Drought watch has been declared for Armstrong, Blair, Bradford, Butler, Cambria, Cameron, Centre, Clarion, Clearfield, Columbia, Cumberland, Elk, Erie, Fayette, Forest, Huntingdon, Indiana, Jefferson, Juniata, Lycoming, Mifflin, Montour, Northumberland, Perry, Snyder, Sullivan, Tioga, Union, Warren, and Wyoming counties.

Three additional counties—Clinton, McKean, and Potter—are on drought warning.

In counties on drought warning, consumers are asked to reduce their individual water use 10 to 15 percent, based on a statewide average of 62 gallons per person per day. This means a reduction of six to nine gallons a day.

In counties on drought watch, consumers are asked to reduce their individual water use 5 to 10 percent, or a reduction of three to six gallons of water per day.

DEP is notifying water suppliers in these counties of the need to monitor their supplies and be prepared by updating their drought contingency plans as necessary. Varying localized conditions may lead water suppliers or municipalities to ask residents for more stringent conservation actions by residents.

Thirteen public water suppliers have begun requiring consumers to reduce their water use. Eleven suppliers are asking consumers to voluntarily make reductions. 

Find this list and more information on DEP’s Drought webpage.

“Although there's been precipitation in some areas, and some indicators are beginning to improve in some counties, we still have a ways to go to get out of these deficits,” said DEP Secretary Patrick McDonnell. “We're asking consumers in these counties to use water wisely and follow simple water conservation tips to ease the demand for water.”

There are many ways to reduce water use around the house and yard, including:

-- Run water only when necessary. Don’t let the faucet run while brushing your teeth or shaving. -- Shorten the time you let the water run to warm up before showering. Use a bucket to catch the water and reuse it to water your plants.

-- Run the dishwasher and washing machine only with full loads.

-- When watering your garden, be efficient and effective: Water in the evening or morning, and direct the water to the ground at the base of the plant, so you don’t waste water through evaporation.

-- Water your lawn sparingly and only if necessary. Over-watering is wasteful, encourages fungal growth, and results in shallow, compacted root systems that are more susceptible to drought.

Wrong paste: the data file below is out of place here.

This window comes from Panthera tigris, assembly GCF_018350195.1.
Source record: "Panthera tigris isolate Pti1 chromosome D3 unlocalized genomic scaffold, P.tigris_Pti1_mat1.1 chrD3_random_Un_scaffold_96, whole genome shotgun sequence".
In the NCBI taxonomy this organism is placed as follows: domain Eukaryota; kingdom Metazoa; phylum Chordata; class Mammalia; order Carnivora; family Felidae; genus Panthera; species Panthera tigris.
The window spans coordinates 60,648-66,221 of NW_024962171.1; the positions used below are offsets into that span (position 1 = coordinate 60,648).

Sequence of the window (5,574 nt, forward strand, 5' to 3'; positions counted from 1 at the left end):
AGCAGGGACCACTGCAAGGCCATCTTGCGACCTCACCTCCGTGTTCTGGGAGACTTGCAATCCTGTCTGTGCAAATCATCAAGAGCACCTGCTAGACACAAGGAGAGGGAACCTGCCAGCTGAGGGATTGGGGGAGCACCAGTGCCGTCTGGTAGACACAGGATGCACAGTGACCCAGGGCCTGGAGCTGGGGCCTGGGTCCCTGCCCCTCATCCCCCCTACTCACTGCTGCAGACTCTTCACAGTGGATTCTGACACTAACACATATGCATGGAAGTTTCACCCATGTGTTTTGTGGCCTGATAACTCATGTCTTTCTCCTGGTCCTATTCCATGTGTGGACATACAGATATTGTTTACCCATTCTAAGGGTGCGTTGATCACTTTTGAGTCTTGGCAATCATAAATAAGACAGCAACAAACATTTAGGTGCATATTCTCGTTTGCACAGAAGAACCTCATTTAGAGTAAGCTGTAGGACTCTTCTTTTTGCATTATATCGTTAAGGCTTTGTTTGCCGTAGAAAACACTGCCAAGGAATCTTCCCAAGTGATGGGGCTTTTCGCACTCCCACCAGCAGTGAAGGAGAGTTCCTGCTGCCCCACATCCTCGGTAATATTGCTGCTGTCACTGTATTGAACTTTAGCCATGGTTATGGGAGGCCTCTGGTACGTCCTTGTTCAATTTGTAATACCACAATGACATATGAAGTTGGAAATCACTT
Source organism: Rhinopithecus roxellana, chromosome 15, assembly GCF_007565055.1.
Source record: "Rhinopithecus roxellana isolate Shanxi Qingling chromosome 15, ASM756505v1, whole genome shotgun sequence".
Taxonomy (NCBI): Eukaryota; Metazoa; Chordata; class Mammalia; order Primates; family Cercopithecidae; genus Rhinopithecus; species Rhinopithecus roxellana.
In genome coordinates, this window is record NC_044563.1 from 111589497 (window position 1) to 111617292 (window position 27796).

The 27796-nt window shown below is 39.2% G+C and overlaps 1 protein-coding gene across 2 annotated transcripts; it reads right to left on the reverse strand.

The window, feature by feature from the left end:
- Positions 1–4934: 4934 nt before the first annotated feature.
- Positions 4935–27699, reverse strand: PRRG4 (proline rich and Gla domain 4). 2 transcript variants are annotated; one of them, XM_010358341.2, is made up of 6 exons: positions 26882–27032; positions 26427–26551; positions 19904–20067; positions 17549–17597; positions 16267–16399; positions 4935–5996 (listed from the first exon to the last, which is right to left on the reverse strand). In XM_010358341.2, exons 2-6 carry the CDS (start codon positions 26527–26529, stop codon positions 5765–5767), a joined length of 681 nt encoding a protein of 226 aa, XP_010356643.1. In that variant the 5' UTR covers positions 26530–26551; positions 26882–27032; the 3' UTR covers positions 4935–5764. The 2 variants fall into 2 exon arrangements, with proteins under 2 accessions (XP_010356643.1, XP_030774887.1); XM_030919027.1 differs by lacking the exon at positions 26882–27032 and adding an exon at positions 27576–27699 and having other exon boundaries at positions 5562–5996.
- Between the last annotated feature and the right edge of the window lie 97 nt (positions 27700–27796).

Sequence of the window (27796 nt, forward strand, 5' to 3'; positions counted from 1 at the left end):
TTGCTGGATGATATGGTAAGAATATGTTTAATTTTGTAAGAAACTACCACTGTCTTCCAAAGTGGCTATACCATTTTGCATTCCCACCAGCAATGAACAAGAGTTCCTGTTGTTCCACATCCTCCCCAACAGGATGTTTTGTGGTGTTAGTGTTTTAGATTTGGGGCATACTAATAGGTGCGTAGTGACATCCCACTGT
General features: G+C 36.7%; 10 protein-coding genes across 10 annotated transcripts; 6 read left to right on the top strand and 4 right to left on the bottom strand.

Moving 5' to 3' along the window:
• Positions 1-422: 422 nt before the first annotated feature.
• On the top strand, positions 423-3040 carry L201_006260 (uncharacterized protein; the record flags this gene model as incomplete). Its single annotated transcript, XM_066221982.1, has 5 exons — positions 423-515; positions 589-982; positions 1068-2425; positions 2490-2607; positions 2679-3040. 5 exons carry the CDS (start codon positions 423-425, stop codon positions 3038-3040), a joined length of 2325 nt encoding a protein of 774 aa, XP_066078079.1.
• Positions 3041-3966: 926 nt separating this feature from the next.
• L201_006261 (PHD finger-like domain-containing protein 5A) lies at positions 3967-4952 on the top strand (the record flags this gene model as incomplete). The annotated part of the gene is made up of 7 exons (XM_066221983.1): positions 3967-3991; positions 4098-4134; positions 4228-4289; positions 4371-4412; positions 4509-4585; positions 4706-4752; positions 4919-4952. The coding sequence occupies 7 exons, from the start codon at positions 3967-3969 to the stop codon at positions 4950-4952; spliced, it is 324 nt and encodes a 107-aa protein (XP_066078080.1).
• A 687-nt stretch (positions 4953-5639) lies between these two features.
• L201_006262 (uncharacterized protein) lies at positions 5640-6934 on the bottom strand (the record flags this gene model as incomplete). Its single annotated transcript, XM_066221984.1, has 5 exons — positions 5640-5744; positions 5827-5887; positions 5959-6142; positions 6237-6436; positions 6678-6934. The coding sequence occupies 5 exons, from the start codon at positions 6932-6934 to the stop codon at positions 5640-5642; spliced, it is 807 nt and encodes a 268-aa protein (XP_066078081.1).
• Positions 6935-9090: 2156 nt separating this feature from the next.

-- Reuse old water from bird baths, vases, or pet bowls to water plants.

-- When mowing your lawn, set the blades to 2-3 inches high. Longer grass shades the soil, improving moisture retention. It also grows thicker and develops a deeper root system, so it can better survive drought.

-- Check for household leaks. For example, a leaking toilet can waste up to 200 gallons of water daily.

-- Sweep your sidewalk, deck, or driveway, rather than hosing it off.

-- Replace older appliances with high-efficiency, front-loading models that use about 30 percent less water and 40-50 percent less energy.

-- Install low-flow plumbing fixtures and aerators on faucets.

Click Here to find more tips for indoor and outdoor water saving at the U.S. Environmental Protection Agency.

DEP makes drought watch, warning, or emergency declaration recommendations based on four numeric indicators. The agency gets stream flow and groundwater level data from a statewide network of gauges maintained by the U.S. Geological Survey. 

In addition, DEP monitors precipitation and soil moisture. DEP also factors in information it receives from public water suppliers.

There are normal ranges for all four indicators, and DEP makes its drought status recommendations after assessing the departures from these normal ranges for all indicators for periods of 3-12 months. Declarations are not based on one indicator alone.

 For details on indicator monitoring, see this DEP fact sheet: Drought Management in Pennsylvania.

DEP shares these data and its recommendations with other state and federal agency personnel who make up the Commonwealth Drought Task Force. Drought watch and warning declarations are determined by DEP, with the concurrence of the task force. 

Drought emergency declarations follow the same process, with final approval by the Governor.

A drought emergency has not been declared for any county.

The next Drought Task Force meeting will be held in approximately two weeks.

For more information, visit DEP’s Drought webpage.

[Posted: October 28, 2020]  PA Environment Digest

Penn State Extension Water Cooler Talk: Chesapeake Bay Lawsuits, Engagement More Nov. 18


Penn State Extension will host another in its Water Cooler Talk Series on November 18 on Chesapeake Bay Lawsuits, Engagement and More from Noon to 1:00 p.m.

The webinar will be presented by Lara Fowler, Professor with Penn State Law and Assistant Director for Outreach and Engagement at the Institutes of Energy and the Environment at Penn State University.

Addressing water quality in the Chesapeake and its watersheds, including Pennsylvania, has been a long-standing challenge. 

The need for further action has been highlighted by a recent set of lawsuits by the Chesapeake Bay Foundation and a set of states against the Environmental Protection Agency for its failure to address water quality concerns in Pennsylvania and New York. 

This talk will briefly set the stage for these lawsuits and discuss what this might mean for managing water issues in Pennsylvania, especially as the Commonwealth is undertaking work through the Watershed Implementation Planning process at the county level while also updating its statewide water management plan.